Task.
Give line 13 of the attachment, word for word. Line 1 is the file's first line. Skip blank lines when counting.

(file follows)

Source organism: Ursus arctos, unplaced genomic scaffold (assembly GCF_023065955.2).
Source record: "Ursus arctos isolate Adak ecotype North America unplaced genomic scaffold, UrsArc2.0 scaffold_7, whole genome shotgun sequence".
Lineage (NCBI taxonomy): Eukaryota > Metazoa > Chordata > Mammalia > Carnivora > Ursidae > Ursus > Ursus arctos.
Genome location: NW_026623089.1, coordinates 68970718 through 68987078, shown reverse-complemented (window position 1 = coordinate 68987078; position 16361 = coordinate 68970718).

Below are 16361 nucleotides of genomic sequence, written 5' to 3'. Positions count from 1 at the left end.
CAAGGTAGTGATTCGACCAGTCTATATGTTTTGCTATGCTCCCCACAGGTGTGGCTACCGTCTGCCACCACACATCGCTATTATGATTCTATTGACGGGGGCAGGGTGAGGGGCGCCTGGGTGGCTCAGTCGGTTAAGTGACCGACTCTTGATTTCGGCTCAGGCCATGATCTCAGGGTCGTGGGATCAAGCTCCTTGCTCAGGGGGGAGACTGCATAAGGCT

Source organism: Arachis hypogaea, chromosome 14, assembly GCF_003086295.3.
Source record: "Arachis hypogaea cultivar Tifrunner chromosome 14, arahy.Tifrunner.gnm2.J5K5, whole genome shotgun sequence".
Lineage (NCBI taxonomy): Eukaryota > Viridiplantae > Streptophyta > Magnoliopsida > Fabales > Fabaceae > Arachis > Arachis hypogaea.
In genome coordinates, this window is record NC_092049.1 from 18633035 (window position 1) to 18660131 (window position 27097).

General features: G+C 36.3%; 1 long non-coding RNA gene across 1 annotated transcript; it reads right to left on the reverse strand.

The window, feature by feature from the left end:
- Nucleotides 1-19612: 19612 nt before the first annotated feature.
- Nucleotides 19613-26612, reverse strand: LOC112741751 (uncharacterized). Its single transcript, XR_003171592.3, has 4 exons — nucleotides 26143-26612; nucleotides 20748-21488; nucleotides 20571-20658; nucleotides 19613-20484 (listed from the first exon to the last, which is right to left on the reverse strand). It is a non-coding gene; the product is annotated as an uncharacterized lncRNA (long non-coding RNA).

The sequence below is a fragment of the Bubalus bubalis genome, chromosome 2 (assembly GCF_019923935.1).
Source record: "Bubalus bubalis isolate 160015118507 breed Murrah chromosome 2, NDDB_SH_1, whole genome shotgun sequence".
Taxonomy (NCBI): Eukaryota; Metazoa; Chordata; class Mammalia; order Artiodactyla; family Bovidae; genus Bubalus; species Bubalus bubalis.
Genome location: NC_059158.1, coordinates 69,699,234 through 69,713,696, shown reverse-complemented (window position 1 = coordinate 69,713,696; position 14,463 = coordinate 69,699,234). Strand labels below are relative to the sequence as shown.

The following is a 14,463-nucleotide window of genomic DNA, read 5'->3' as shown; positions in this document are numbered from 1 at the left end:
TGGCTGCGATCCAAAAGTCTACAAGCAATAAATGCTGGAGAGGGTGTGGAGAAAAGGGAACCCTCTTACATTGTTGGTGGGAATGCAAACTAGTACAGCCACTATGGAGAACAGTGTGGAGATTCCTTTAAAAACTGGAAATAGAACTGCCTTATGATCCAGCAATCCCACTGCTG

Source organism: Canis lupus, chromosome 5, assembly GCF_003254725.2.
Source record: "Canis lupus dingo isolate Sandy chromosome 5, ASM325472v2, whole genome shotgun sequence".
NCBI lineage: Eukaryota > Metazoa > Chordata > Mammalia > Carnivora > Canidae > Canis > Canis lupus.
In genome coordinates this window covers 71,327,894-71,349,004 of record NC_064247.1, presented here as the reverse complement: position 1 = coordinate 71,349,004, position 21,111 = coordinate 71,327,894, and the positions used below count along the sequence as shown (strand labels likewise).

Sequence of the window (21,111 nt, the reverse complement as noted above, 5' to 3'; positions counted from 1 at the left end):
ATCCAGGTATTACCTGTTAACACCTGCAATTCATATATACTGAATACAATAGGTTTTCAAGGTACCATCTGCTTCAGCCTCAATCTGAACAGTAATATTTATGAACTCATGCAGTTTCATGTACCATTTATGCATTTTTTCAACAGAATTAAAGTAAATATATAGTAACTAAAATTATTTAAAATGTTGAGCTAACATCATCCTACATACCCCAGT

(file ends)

- Nucleotides 1-19612: 19612 nt before the first annotated feature.